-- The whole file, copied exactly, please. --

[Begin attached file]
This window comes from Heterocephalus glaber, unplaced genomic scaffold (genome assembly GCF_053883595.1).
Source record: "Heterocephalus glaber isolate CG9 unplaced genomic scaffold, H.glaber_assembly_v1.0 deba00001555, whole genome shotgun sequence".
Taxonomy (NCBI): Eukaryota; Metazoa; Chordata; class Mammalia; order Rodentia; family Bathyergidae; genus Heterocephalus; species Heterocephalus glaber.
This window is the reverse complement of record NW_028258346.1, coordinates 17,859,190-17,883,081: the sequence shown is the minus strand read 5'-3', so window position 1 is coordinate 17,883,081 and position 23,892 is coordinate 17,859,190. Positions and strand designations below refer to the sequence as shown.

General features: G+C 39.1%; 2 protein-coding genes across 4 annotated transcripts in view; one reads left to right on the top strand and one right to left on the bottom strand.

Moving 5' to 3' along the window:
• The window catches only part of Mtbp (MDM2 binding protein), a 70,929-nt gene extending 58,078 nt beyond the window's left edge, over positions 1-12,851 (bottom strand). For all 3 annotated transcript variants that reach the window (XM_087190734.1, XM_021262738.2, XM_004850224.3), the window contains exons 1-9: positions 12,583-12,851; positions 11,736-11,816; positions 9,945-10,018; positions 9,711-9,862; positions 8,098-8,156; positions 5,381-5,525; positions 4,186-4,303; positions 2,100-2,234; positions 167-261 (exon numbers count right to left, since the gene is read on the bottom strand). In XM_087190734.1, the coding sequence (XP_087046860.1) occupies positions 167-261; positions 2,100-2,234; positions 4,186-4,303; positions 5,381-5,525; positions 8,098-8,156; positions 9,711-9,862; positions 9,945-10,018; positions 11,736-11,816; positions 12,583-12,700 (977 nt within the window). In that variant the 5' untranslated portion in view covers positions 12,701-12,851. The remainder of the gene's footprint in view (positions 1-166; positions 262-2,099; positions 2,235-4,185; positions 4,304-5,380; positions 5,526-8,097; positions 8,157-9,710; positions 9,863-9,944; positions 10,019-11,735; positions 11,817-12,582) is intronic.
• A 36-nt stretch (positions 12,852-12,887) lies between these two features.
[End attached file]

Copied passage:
This window comes from Heterocephalus glaber, unplaced genomic scaffold (genome assembly GCF_053883595.1).
Source record: "Heterocephalus glaber isolate CG9 unplaced genomic scaffold, H.glaber_assembly_v1.0 deba00001555, whole genome shotgun sequence".
Taxonomy (NCBI): Eukaryota; Metazoa; Chordata; class Mammalia; order Rodentia; family Bathyergidae; genus Heterocephalus; species Heterocephalus glaber.
This window is the reverse complement of record NW_028258346.1, coordinates 17,859,190-17,883,081: the sequence shown is the minus strand read 5'-3', so window position 1 is coordinate 17,883,081 and position 23,892 is coordinate 17,859,190. Positions and strand designations below refer to the sequence as shown.

General features: G+C 39.1%; 2 protein-coding genes across 4 annotated transcripts in view; one reads left to right on the top strand and one right to left on the bottom strand.

Moving 5' to 3' along the window:
• The window catches only part of Mtbp (MDM2 binding protein), a 70,929-nt gene extending 58,078 nt beyond the window's left edge, over positions 1-12,851 (bottom strand). For all 3 annotated transcript variants that reach the window (XM_087190734.1, XM_021262738.2, XM_004850224.3), the window contains exons 1-9: positions 12,583-12,851; positions 11,736-11,816; positions 9,945-10,018; positions 9,711-9,862; positions 8,098-8,156; positions 5,381-5,525; positions 4,186-4,303; positions 2,100-2,234; positions 167-261 (exon numbers count right to left, since the gene is read on the bottom strand). In XM_087190734.1, the coding sequence (XP_087046860.1) occupies positions 167-261; positions 2,100-2,234; positions 4,186-4,303; positions 5,381-5,525; positions 8,098-8,156; positions 9,711-9,862; positions 9,945-10,018; positions 11,736-11,816; positions 12,583-12,700 (977 nt within the window). In that variant the 5' untranslated portion in view covers positions 12,701-12,851. The remainder of the gene's footprint in view (positions 1-166; positions 262-2,099; positions 2,235-4,185; positions 4,304-5,380; positions 5,526-8,097; positions 8,157-9,710; positions 9,863-9,944; positions 10,019-11,735; positions 11,817-12,582) is intronic.
• A 36-nt stretch (positions 12,852-12,887) lies between these two features.